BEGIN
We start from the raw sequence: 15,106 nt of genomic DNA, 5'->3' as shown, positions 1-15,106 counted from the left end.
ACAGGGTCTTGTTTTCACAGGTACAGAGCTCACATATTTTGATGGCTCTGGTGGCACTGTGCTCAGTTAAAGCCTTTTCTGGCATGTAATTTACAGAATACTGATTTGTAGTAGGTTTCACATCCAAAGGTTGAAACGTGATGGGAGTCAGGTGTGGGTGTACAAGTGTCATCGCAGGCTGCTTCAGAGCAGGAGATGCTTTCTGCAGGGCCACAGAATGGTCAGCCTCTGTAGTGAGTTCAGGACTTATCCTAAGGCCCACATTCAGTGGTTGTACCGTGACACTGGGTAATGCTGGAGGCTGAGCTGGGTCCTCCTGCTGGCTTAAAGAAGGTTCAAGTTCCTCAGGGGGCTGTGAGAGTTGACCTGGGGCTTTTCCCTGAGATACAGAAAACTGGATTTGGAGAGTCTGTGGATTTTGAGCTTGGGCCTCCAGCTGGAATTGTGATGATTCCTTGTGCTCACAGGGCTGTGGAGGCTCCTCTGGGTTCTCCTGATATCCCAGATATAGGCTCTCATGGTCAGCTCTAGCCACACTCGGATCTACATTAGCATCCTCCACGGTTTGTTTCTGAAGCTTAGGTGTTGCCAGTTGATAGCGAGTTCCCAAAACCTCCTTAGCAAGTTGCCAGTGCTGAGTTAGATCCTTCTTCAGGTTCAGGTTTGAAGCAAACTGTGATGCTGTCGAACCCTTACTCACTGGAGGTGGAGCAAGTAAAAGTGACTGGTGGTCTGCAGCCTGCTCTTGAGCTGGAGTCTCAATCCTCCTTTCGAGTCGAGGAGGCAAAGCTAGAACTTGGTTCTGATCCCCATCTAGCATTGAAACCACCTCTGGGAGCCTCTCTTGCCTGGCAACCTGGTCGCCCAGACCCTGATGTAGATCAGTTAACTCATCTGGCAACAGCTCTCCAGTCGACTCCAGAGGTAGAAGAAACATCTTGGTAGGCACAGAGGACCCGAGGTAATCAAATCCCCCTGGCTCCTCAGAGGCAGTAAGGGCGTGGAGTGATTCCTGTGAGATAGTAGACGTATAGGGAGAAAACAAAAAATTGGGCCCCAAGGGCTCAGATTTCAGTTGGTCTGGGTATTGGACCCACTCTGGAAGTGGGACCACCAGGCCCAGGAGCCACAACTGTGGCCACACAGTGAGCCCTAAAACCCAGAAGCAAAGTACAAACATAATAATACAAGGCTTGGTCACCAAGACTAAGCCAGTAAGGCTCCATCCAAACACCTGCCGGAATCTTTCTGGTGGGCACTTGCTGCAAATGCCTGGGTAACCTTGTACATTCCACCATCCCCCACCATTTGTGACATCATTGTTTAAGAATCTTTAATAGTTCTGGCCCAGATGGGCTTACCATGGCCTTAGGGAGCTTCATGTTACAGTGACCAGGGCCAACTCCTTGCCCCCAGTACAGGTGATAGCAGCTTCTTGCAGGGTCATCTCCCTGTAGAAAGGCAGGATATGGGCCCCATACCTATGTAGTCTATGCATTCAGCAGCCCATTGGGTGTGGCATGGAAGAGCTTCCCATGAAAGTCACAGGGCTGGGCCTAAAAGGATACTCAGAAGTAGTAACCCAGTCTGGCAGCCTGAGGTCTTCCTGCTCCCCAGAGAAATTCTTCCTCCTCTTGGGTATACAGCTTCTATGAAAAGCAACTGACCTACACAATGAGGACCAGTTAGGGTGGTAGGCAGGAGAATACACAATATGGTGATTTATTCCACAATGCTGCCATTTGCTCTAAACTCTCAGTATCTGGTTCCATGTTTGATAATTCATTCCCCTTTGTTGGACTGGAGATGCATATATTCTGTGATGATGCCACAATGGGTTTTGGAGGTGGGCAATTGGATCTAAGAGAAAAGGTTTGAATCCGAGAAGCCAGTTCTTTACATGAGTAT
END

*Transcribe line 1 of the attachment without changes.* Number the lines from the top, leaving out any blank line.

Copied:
We start from the raw sequence: 15,106 nt of genomic DNA, 5'->3' as shown, positions 1-15,106 counted from the left end.